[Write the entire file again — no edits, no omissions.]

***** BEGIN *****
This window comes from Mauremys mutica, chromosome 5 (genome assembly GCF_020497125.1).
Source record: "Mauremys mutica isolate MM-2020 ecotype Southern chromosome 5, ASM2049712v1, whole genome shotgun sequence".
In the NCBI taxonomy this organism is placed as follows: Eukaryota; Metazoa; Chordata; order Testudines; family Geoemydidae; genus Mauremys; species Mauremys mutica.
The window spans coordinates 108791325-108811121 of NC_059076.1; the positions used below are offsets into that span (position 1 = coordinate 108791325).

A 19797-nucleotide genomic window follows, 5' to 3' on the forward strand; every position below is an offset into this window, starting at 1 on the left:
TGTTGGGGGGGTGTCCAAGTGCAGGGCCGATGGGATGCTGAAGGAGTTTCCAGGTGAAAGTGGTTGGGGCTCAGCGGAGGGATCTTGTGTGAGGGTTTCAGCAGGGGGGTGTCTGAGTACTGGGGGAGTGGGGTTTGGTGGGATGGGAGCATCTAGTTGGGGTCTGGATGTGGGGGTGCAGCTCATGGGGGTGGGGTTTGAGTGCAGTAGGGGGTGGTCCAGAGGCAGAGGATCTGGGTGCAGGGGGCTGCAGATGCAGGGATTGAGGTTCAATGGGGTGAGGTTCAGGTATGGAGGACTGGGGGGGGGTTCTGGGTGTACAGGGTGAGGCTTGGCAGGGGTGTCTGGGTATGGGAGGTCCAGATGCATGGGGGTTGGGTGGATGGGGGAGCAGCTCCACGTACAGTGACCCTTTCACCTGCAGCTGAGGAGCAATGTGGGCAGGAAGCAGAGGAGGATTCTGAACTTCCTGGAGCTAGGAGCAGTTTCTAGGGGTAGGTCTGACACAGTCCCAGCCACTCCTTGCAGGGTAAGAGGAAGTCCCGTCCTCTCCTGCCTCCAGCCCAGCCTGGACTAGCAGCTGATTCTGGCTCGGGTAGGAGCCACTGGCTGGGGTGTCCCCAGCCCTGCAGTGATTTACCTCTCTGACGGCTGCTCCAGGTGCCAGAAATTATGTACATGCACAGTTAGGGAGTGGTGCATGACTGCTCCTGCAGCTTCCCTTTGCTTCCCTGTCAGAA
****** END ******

This window comes from Mauremys mutica, chromosome 5 (genome assembly GCF_020497125.1).
Source record: "Mauremys mutica isolate MM-2020 ecotype Southern chromosome 5, ASM2049712v1, whole genome shotgun sequence".
In the NCBI taxonomy this organism is placed as follows: Eukaryota; Metazoa; Chordata; order Testudines; family Geoemydidae; genus Mauremys; species Mauremys mutica.
The window spans coordinates 108791325-108811121 of NC_059076.1; the positions used below are offsets into that span (position 1 = coordinate 108791325).

A 19797-nucleotide genomic window follows, 5' to 3' on the forward strand; every position below is an offset into this window, starting at 1 on the left:
TGTTGGGGGGGTGTCCAAGTGCAGGGCCGATGGGATGCTGAAGGAGTTTCCAGGTGAAAGTGGTTGGGGCTCAGCGGAGGGATCTTGTGTGAGGGTTTCAGCAGGGGGGTGTCTGAGTACTGGGGGAGTGGGGTTTGGTGGGATGGGAGCATCTAGTTGGGGTCTGGATGTGGGGGTGCAGCTCATGGGGGTGGGGTTTGAGTGCAGTAGGGGGTGGTCCAGAGGCAGAGGATCTGGGTGCAGGGGGCTGCAGATGCAGGGATTGAGGTTCAATGGGGTGAGGTTCAGGTATGGAGGACTGGGGGGGGGTTCTGGGTGTACAGGGTGAGGCTTGGCAGGGGTGTCTGGGTATGGGAGGTCCAGATGCATGGGGGTTGGGTGGATGGGGGAGCAGCTCCACGTACAGTGACCCTTTCACCTGCAGCTGAGGAGCAATGTGGGCAGGAAGCAGAGGAGGATTCTGAACTTCCTGGAGCTAGGAGCAGTTTCTAGGGGTAGGTCTGACACAGTCCCAGCCACTCCTTGCAGGGTAAGAGGAAGTCCCGTCCTCTCCTGCCTCCAGCCCAGCCTGGACTAGCAGCTGATTCTGGCTCGGGTAGGAGCCACTGGCTGGGGTGTCCCCAGCCCTGCAGTGATTTACCTCTCTGACGGCTGCTCCAGGTGCCAGAAATTATGTACATGCACAGTTAGGGAGTGGTGCATGACTGCTCCTGCAGCTTCCCTTTGCTTCCCTGTCAGAA